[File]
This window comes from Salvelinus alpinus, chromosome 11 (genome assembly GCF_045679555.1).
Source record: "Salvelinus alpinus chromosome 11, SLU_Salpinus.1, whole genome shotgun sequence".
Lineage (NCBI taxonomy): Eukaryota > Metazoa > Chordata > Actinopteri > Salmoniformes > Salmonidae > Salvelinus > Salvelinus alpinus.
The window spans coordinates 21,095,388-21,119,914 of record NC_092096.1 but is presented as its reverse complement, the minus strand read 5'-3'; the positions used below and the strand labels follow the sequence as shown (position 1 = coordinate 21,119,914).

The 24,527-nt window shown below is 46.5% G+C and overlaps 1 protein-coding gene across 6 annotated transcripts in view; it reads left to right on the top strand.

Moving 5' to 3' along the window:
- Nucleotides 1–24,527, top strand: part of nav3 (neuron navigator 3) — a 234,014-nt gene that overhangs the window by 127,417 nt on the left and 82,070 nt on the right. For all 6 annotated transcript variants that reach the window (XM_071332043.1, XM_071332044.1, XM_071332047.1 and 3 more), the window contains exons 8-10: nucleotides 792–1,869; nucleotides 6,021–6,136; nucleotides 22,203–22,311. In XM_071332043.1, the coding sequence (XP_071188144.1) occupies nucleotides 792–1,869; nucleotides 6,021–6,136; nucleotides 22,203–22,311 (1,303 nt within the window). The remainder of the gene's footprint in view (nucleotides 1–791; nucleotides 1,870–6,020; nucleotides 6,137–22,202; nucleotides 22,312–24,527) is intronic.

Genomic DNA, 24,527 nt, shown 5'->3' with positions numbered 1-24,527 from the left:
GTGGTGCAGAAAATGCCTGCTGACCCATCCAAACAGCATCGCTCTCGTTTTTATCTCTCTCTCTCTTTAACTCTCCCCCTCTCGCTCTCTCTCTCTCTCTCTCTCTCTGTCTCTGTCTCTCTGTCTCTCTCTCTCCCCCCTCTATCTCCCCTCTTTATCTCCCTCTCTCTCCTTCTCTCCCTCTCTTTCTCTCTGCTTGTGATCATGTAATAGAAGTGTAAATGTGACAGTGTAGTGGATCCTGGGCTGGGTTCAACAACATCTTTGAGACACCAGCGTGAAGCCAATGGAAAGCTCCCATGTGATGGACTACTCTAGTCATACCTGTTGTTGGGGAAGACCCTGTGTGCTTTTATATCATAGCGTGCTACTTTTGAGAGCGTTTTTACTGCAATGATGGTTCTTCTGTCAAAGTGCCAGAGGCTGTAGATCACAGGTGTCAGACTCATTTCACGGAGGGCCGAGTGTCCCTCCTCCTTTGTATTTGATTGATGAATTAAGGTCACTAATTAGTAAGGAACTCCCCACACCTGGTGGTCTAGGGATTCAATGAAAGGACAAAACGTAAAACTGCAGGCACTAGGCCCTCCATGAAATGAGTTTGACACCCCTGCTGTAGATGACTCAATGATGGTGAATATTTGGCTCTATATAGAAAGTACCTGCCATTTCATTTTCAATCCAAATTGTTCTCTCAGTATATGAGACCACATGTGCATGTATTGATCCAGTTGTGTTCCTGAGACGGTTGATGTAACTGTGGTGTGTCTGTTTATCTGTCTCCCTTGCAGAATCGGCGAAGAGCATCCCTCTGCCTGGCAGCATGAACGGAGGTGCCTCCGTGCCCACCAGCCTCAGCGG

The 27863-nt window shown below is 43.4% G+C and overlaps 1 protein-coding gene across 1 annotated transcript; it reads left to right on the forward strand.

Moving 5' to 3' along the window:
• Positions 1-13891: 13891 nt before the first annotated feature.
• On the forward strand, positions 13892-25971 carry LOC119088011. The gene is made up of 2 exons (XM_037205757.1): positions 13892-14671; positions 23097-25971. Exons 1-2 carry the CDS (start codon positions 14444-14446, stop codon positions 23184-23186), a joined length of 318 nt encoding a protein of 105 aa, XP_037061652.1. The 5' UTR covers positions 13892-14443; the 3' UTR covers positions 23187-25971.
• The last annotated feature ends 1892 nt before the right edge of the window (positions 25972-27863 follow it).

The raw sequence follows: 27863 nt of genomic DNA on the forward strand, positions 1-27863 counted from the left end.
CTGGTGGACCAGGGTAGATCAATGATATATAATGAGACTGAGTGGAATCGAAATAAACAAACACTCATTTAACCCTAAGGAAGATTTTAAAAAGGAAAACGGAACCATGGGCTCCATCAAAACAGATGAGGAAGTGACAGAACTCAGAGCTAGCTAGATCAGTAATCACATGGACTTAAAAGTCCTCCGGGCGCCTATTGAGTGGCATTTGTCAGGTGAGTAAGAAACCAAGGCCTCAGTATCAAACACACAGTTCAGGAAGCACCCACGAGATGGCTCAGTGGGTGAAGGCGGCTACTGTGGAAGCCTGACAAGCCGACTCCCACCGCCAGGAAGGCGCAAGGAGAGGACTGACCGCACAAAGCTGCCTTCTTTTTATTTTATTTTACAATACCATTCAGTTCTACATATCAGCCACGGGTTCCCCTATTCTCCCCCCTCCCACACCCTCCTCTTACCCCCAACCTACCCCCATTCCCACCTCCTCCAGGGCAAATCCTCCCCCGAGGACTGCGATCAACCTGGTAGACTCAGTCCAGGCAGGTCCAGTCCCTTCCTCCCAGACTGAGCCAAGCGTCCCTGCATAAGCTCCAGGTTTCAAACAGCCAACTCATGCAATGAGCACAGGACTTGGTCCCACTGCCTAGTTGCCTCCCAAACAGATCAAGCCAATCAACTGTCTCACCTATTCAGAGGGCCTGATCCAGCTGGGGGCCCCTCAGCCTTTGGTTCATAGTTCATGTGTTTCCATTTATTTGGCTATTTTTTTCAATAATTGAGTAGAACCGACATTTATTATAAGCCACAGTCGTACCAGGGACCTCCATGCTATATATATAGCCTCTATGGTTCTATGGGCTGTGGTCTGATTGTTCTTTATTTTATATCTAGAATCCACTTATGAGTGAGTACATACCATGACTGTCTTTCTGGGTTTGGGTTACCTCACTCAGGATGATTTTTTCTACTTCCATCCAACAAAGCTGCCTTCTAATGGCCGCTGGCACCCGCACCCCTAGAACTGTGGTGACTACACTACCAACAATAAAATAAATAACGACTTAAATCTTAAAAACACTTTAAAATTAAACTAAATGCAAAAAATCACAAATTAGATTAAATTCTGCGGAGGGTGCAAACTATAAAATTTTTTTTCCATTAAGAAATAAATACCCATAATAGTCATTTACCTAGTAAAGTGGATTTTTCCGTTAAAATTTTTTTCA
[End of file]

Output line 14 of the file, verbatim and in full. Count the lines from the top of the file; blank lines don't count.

• The last annotated feature ends 1892 nt before the right edge of the window (positions 25972-27863 follow it).